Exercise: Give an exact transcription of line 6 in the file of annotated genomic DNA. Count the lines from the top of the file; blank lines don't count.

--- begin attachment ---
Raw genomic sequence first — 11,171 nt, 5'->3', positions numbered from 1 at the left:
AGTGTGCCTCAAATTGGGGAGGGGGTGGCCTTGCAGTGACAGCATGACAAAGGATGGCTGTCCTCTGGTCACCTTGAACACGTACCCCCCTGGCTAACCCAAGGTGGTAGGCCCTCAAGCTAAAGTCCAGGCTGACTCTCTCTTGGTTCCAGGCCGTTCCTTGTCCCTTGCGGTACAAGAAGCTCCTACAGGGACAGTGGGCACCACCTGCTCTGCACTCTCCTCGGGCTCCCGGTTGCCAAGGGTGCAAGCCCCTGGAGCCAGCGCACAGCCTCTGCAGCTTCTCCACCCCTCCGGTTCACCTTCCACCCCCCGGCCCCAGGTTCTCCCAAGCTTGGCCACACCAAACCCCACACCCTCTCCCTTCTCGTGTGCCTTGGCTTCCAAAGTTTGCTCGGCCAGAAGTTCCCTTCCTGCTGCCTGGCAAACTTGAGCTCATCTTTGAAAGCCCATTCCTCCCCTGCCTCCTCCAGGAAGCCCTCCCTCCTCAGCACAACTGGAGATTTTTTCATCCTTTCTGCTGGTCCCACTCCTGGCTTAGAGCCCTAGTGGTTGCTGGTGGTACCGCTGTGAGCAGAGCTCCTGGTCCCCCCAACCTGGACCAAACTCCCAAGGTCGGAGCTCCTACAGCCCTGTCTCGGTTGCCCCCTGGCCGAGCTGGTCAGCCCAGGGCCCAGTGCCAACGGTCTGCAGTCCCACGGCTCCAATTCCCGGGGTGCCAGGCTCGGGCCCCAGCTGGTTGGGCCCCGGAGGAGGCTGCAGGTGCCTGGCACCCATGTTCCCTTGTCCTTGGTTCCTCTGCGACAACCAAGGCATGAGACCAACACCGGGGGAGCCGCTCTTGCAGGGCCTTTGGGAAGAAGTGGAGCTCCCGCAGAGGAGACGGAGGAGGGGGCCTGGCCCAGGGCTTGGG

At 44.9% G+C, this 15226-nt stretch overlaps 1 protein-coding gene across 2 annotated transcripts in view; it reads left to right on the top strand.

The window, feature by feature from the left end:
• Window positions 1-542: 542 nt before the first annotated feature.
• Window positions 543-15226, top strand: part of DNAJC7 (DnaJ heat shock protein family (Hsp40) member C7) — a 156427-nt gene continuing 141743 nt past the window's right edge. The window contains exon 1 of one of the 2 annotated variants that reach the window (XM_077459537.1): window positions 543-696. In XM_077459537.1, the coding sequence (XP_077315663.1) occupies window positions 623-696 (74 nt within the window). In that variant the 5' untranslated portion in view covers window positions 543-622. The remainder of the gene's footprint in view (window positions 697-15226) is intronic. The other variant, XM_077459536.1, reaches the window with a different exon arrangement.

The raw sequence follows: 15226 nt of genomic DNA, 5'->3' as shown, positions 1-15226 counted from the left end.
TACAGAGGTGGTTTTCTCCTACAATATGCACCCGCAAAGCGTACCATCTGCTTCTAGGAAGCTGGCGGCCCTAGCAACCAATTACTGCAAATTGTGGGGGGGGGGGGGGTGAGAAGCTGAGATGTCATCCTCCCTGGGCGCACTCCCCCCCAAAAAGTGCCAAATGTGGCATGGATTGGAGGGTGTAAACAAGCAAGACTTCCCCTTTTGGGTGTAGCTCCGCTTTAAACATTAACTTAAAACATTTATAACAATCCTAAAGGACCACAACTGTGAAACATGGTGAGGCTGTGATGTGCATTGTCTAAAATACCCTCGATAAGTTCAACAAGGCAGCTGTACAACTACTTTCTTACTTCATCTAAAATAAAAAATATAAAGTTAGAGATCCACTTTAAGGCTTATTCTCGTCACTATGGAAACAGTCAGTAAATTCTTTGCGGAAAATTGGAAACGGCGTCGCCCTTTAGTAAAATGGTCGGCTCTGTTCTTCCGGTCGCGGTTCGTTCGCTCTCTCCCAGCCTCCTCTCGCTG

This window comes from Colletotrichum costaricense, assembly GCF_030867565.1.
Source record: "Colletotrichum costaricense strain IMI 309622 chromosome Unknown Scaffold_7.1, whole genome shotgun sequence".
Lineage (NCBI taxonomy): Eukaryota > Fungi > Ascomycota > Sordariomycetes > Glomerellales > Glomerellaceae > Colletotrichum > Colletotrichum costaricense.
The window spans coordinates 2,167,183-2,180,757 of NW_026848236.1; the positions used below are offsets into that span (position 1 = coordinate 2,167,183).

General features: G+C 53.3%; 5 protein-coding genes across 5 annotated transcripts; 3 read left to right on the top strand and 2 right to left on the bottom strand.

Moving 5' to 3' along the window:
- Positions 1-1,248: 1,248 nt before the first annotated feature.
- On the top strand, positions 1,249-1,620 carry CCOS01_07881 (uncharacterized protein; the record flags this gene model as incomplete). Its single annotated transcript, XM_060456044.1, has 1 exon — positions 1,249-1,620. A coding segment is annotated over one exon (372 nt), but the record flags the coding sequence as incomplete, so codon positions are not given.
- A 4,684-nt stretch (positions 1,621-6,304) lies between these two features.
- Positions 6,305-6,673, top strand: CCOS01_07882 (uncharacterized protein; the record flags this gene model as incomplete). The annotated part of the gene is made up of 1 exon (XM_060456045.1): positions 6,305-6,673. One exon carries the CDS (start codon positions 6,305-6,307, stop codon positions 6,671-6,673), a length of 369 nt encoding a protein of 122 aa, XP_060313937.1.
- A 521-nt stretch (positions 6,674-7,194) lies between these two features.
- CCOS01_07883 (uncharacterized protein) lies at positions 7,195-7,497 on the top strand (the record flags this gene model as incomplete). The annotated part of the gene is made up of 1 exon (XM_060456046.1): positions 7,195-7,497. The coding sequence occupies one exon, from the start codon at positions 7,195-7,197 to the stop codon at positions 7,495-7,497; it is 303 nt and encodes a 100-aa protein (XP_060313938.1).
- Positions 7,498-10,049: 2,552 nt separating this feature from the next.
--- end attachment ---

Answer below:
• Window positions 543-15226, top strand: part of DNAJC7 (DnaJ heat shock protein family (Hsp40) member C7) — a 156427-nt gene continuing 141743 nt past the window's right edge. The window contains exon 1 of one of the 2 annotated variants that reach the window (XM_077459537.1): window positions 543-696. In XM_077459537.1, the coding sequence (XP_077315663.1) occupies window positions 623-696 (74 nt within the window). In that variant the 5' untranslated portion in view covers window positions 543-622. The remainder of the gene's footprint in view (window positions 697-15226) is intronic. The other variant, XM_077459536.1, reaches the window with a different exon arrangement.